In the beginning, it was kinda scary for me. Without street names or addresses, I was sure that I would get myself lost, to such a degree that I would never return. Whacky directions are kind of a thing here. Take our home “address”, for example, which looks like this:


2 Kilometers from Heredia, 250 meters East of where Mabe used to be, 200 meters North from the old bar (which is now a chinese/pizza place - weird!) East to the first entrance of the neighborhood called Cozumel. From the guard shack, 100 meters North, 100 meters East, to the clay colored house on the far corner.


Not. Even. Kidding. (Have at it, stalkers, I’m pretty sure you’ll never find me.)


So, the obvious and inherent problems are, duh, I’m from the U.S., I deal in miles, yards and feet, not kilometers, or meters, or any of the measurements that go with them. And even more duh, I have NO IDEA which way is North, or which way any other way is, for that matter. I know right and I know left. And sometimes I get those mixed up. So there’s that.


But even worse than figuring out where I'm going, is the actual being on the road part of driving. Everybody drives so freaking close to each other here. Most of the time, I can easily put my hand on the car next to me. Or on the bus. Or the ox.


Now, it’s taken me awhile, but I’ve actually gotten pretty comfortable on the roads here. I don’t even really think about it anymore. The secret to driving in crazy town is - are you ready for the this? - It's swearing under your breath....No wait, that's not it. That's the secret to driving your husband bonkers.... no, no, the secret to driving around here is knowing your limits (ok, and sometimes swearing under your breath, but you did not hear that from me!)


Ok so, I know - You really could've come up with that without me.


But, as simple as that may sound, it's true; the key to driving very, very close to other cars, the trick to navigating through an itty bitty opening in traffic, is to be keenly aware of the sides of your vehicle, and to have a clear understanding of your car’s capacity. You need to know exactly how far you extend in every direction, how fast you can pick up speed, what you can carry, and how your load impacts your cars performance, and then - this is the important part - you need to move only within those specifications.



If you aren’t clear on these things, you will - for sure - end up getting t-boned by a bus. And then they’ll show your bloody carcass on the evening news without even blurring anything out and your gory accident will cause four hours of grid-lock and non-stop honking which will give the blonde missionary, now stuck in her car somewhere behind your wreck, a head ache and might make her pound on her steering wheel while shouting something like “Let’s go people! There are dead bodies on the road here ALL THE TIME - this is NOTHING new!! Come on now you bunch a sleazy rubber neckers, GET MOVING!!” which, yes, is reeeally insensitive.


So, basically, this is super good advice. Especially if you don't want to cause a missionary, who is working hard to bear the spiritual fruit of patience, to stumble.


Last week we invited two friends/coworkers over for lunch to tell them that we are taking a step back from their ministry (one which we love). It’s a decision I’ve been struggling with for a year. Or maybe it’s better to say that I’ve been struggling to figure out my limits for a year, struggling to understand my capacity to serve, here, in this foreign context, and how the load I carry impacts the way I bear other things. I’ve been feeling sort of crushed by it. Like my inability to clearly see how far I extend, has been t-boned by an awesome ministry that is chugging along, full-steam ahead. The result has been a disappointing show in ministry and added chaos at home.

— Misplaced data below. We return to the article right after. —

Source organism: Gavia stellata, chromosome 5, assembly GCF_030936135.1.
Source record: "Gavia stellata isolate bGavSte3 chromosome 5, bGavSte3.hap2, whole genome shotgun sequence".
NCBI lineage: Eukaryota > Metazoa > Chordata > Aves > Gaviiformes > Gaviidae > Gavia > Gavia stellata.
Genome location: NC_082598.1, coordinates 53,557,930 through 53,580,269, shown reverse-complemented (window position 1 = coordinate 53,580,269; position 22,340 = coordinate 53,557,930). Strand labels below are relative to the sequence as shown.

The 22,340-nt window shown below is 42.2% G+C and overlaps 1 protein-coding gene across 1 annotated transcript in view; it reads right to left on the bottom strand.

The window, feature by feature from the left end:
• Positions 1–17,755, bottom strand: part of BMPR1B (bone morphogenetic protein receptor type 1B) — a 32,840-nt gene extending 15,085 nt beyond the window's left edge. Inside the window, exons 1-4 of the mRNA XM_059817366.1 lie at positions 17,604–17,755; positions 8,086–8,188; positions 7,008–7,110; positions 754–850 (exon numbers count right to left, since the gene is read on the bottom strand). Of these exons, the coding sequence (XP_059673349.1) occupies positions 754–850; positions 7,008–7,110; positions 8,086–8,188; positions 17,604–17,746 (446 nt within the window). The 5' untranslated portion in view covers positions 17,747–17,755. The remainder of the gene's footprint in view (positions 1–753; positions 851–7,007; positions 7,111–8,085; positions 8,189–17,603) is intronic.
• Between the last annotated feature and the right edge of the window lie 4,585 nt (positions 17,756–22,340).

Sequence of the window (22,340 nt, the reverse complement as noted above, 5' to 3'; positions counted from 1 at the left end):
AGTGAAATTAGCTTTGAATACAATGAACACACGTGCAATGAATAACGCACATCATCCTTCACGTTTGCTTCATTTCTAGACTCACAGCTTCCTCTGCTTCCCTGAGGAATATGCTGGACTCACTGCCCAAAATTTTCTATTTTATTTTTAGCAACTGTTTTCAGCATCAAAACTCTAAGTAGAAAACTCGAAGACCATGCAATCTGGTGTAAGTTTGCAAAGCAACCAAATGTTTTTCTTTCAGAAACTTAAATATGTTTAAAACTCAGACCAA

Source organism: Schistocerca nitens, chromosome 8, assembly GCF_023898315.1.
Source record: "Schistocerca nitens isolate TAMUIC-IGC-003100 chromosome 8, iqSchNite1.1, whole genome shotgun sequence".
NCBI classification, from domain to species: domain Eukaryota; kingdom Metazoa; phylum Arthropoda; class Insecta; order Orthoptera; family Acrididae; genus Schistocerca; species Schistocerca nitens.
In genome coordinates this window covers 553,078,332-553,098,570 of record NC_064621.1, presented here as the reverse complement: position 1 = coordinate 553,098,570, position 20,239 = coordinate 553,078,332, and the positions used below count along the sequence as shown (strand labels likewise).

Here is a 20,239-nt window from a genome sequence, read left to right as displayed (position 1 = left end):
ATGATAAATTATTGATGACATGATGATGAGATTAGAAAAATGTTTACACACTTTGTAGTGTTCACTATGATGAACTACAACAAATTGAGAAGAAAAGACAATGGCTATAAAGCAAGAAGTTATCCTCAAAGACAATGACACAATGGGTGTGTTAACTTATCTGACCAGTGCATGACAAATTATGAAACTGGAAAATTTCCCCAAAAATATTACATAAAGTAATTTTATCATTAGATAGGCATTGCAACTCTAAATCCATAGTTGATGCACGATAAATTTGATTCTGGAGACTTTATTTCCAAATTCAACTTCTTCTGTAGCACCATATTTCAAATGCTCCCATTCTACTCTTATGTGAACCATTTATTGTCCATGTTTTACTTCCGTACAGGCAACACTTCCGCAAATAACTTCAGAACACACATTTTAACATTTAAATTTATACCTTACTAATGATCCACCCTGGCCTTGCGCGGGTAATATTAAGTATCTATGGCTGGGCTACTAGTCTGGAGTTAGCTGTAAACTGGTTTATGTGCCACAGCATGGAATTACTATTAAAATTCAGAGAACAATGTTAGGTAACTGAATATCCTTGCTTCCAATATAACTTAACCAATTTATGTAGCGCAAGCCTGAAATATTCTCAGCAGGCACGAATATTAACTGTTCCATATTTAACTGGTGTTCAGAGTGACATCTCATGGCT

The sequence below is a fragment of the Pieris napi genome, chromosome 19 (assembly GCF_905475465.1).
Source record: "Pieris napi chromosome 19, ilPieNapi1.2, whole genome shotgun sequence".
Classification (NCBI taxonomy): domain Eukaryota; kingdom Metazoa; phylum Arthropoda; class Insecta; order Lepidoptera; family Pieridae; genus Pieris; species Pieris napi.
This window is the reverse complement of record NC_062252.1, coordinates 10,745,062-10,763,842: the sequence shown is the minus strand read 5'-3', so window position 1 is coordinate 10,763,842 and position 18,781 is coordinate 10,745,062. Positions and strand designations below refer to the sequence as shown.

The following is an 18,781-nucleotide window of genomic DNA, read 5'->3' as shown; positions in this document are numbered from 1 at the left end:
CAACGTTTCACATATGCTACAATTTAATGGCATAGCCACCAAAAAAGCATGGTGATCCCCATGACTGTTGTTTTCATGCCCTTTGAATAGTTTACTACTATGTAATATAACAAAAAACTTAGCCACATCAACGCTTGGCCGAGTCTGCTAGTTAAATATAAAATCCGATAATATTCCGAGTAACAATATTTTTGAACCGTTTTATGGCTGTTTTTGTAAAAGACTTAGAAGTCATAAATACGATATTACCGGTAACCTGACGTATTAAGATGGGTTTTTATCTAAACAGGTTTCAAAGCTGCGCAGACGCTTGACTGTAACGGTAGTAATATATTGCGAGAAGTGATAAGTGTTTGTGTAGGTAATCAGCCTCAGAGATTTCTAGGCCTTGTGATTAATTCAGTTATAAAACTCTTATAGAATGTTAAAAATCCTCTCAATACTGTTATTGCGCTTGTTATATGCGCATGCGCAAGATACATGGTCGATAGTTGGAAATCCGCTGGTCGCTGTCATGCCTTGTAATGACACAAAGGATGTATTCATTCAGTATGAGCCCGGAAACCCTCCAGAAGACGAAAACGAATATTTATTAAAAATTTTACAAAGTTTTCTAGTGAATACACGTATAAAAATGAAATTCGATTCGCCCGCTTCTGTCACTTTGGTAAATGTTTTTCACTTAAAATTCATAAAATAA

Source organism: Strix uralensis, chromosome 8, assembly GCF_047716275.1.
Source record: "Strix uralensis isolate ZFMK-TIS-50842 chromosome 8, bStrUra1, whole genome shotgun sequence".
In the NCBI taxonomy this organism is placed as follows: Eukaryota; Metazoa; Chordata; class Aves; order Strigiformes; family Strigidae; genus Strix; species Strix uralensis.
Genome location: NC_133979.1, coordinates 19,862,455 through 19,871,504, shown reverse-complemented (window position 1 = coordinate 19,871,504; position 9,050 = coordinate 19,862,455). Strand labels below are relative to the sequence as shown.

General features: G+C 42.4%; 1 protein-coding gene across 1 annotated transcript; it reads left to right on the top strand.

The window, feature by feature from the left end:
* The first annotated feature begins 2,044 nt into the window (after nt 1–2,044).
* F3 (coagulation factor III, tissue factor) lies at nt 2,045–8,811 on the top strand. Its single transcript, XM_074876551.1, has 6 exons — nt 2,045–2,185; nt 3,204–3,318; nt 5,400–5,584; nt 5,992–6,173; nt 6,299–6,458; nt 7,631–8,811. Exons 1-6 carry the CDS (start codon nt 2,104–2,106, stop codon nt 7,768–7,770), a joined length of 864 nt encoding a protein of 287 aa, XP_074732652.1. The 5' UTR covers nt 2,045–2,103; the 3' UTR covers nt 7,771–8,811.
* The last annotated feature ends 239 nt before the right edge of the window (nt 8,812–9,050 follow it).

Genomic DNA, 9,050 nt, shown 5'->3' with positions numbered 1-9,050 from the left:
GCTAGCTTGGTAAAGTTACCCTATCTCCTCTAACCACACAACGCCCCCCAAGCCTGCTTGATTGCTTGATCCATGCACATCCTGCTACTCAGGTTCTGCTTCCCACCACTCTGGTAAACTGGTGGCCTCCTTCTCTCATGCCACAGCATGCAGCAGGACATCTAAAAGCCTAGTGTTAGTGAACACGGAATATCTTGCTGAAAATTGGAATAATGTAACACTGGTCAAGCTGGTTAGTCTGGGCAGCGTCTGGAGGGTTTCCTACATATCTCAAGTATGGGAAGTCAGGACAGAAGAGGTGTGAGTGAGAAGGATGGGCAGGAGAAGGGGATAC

The truth is, as a family, we’ve just been carrying too much weight - certainly not that I have - but, as a whole, our family has. So, we told our friends that we are taking a step back, which will allow us one entire day each week to spend together, free of other obligations (or the guilt of flaking out on other obligations). After a very full work week for El Chupacabra, an exhausting school schedule for our sons, and me, ya know, doin' whatever I do, and then Saturdays spoken for by Football, and Youth Group, and about a million other things - We now have Sundays all to ourselves! Sundays to love and invest in each other, and to refocus on living out our values in our own home. (Which kinda seems like a pretty good thing for a family of Christian missionaries to do. But, whatever...)


Learning my limits has been a lot like learning to drive here. The rules of engagement are different, and if you don’t respect them, you will crash and burn. But I think I've got the driving thing pretty much figured out, so I’m hopeful that I’m on the right path here, too. I guess time will tell.


Now,...if I could only figure out which way is North...


2.17.2010

I meet with Poverty on Tuesdays.

I walk across a threshold of sewage and starvation to meet Poverty where she lives.


Her house is full of children that ought to be in school on a Tuesday morning. They should be wearing uniforms, holding pencils, and writing in notebooks. But Poverty won't allow it.


They should be in 3rd grade, and 5th grade, and all the other grades, or they should be starting Kindergarten.
If Poverty's kids get an education, they will leave her.


Poverty tells her children that they have no hope.


She tells them they have no worth.

She never calls them by name. Instead she calls them all Poor.

She leads them to believe that they are weak, because they are so very, very small.

Sometimes even I believe her because of how she towers over them.

It can be hard to see that Poor has another name.

But when I feel that one of Poverty's children has wrapped his little arms around my legs, and when I look down onto his smiling face, I am reminded that Poor is actually Josue...

...and ten minutes later it's Daniela.

Poverty's poor daughter is Alondra who likes candy...alot...

... and her poor son is Cristian who always wants please, please, please just one more banana.

All of her children have real names... and real faces... and real dreams for a future.